We know that coal is the enemy of the human race, what with carbon emissions, deadly air pollution, and unsafe and destructive mining practices. The supply of coal is becoming more problematic as well: recently, a Wall Street Journal article described a “coal-price surge,” and Richard Heinberg has warned that coal may peak much sooner than most people expect. So what’s to like? Not much.
But since coal-fired plants provide almost half of our electricity, we can’t get rid of coal unless we find either a way to replace it or a way to reduce the use of electricity. Recently, Gar Lipow has discussed how friggin’ cheap it would be to replace coal, and Bill Becker has pointed to several studies that show how renewables could replace coal.
I will argue in this post that if buildings could produce all the space and water heating, air conditioning, and ventilation that they need, we wouldn’t need any coal. Heating and cooling buildings and water now consume 30 percent of our electricity and 32 percent of our natural gas.
If, for instance, geothermal exchange units (also known as geothermal heat pumps) were installed under every building, and an appropriate amount of solar photovoltaics were installed on roofs in order to power those units, we wouldn’t need to burn 60 percent of our coal because we would not need 30 percent of our electricity. And because we could redirect our natural gas from warming and cooling into electricity generation, we could get rid of the remaining coal, replacing it with natural gas.
In other words, the buildings would both destroy electrical demand and free up natural gas, until renewables come online and replaced natural gas in turn. If we did this within a 10-year timeframe, we could generate millions of green-collar jobs, create new industries, and help the rest of the world kill off the rest of coal.
All of the data that I use in this post is available online in a spreadsheet I created called “EnergyUse.” It has tabs for electrical use, natural gas use, my calculations concerning coal, and some notes on the data, all of which comes from the Department of Energy’s Energy Information Administration (EIA).
So let’s get electricity literate, and take a look at how electricity (and natural gas) are used in this country, so that we can figure out how to kill coal:
Heating and cooling: The EIA divides energy reality into four main areas of use, residential, commercial (which seems to include government), industrial, and transportation. As you can see in more detail on my spreadsheet, residential air conditioning, space heating, and water heating use up about 14 percent of all electricity and about 18 percent of natural gas; for commercial buildings such as malls and schools, 13 percent of our electricity is needed for heating and cooling and about 11 percent of our natural gas. Industry only uses a few percent of each for heating and cooling the buildings.
Buildings can provide this heating and cooling if geothermal heat pumps are installed below them. Depending on the building, pipes can be installed from 10 feet or so to 400 feet below the surface, because the temperature at a certain depth stays very constant, even in very hot or very cold climates. The geothermal units can take advantage of this heat constancy to heat or cool the building, depending on the need. Geoexchange does use some electricity, so in order to make the building self-reliant for heating and cooling, some solar photovoltaics would have to be installed on the roof, with some storage also available.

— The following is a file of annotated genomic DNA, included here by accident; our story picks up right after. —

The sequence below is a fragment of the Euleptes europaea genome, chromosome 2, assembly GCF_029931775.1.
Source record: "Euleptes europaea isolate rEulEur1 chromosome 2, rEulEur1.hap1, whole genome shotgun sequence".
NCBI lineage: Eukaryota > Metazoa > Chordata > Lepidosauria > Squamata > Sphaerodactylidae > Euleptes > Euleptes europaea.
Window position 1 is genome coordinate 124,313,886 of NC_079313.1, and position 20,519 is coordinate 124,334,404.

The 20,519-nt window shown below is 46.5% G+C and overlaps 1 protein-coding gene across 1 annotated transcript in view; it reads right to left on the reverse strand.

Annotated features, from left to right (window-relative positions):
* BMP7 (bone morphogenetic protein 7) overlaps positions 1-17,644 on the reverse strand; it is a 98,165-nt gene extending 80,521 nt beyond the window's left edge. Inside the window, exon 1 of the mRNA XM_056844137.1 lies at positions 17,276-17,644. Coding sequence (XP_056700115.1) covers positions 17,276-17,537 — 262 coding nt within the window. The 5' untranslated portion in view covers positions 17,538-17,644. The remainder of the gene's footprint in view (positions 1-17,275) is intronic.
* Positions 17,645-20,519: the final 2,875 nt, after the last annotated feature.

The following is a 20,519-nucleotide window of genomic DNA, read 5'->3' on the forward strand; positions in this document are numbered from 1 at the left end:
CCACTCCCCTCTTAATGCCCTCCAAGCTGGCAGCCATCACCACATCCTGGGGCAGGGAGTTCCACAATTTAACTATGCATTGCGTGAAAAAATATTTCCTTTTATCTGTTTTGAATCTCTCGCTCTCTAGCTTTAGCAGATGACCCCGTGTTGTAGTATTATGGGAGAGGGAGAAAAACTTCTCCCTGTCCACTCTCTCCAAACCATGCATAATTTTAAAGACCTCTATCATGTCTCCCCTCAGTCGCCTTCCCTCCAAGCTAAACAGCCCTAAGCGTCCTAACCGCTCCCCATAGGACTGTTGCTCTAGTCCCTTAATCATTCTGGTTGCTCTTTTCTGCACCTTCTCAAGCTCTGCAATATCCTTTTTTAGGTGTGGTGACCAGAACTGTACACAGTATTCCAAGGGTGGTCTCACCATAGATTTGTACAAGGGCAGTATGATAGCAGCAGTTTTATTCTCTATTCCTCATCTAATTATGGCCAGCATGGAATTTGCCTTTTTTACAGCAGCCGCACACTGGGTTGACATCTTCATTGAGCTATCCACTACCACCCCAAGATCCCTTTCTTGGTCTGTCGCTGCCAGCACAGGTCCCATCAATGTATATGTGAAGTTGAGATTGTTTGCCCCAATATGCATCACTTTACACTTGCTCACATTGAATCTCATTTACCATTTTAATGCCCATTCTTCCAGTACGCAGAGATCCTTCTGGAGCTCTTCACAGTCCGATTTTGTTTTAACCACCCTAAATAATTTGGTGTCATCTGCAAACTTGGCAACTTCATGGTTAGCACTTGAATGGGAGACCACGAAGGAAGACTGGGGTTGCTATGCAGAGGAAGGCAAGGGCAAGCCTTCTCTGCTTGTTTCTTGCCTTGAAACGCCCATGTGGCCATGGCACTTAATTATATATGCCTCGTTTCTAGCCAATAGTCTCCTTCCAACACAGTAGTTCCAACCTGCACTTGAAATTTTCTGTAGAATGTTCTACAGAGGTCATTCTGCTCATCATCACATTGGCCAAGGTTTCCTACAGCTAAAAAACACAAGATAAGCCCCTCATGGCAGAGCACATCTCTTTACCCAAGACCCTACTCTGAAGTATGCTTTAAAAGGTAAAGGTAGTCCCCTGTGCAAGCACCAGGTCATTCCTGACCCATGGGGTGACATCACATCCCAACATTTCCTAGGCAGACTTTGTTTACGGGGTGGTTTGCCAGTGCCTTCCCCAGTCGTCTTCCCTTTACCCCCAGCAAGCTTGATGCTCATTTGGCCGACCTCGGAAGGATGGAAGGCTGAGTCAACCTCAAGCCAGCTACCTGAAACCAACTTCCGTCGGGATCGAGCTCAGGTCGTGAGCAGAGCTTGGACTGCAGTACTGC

There are other heating and cooling needs that take up quite a bit of electricity, and as far as I know, the possibilities of using geothermal heat pumps to replace electricity for these other uses has not been investigated. Refrigeration, for instance, is a huge consumer of electricity, taking up 6 percent of all electricity in homes, 3 percent in commercial buildings, and even 1 percent in industry. The problem, I assume, is that the refrigeration equipment would have to be converted from being powered by electricity to working with heat pumps, which would seem to make sense since refrigerators are also heat pumps.
Another couple of large users of electricity are household washing and drying, at over 2 percent, and process heating in industry, at almost 3 percent. Again, these would probably have to be redesigned to accommodate heat pumps, but it would seem to me to be more efficient to use heat pumps than to create the electricity that then is used to mimic heat pumps.
Electricity for heat pumps: if we didn’t want to use solar photovoltaics to power geothermal units, wouldn’t we need to add back coal? Not necessarily. First of all, retrofitting buildings to retain as much heat as practical would probably cut down on the size of the geothermal unit needed. Second, if we could cut the remaining uses of electricity and natural gas down, we could use the extra natural gas and noncoal electrical capacity to power the geothermal units. In any case, it’s to our advantage to decrease electrical use as much as possible. So let’s look at the other parts of the electrical and natural gas landscape:
Lighting: There seems to be a certain amount of confusion concerning lighting, and my estimates will be on the low end of what you may encounter, because I’m using EIA numbers. With that caveat, we can see that residential lighting accounts for 3 percent of total electrical use — and commercial lighting almost 9 percent. So Wal-Mart might be offering compact fluorescent lightbulbs, but they’re probably wasting all of the saved electricity by lighting the huge buildings that they sell the CFLs in.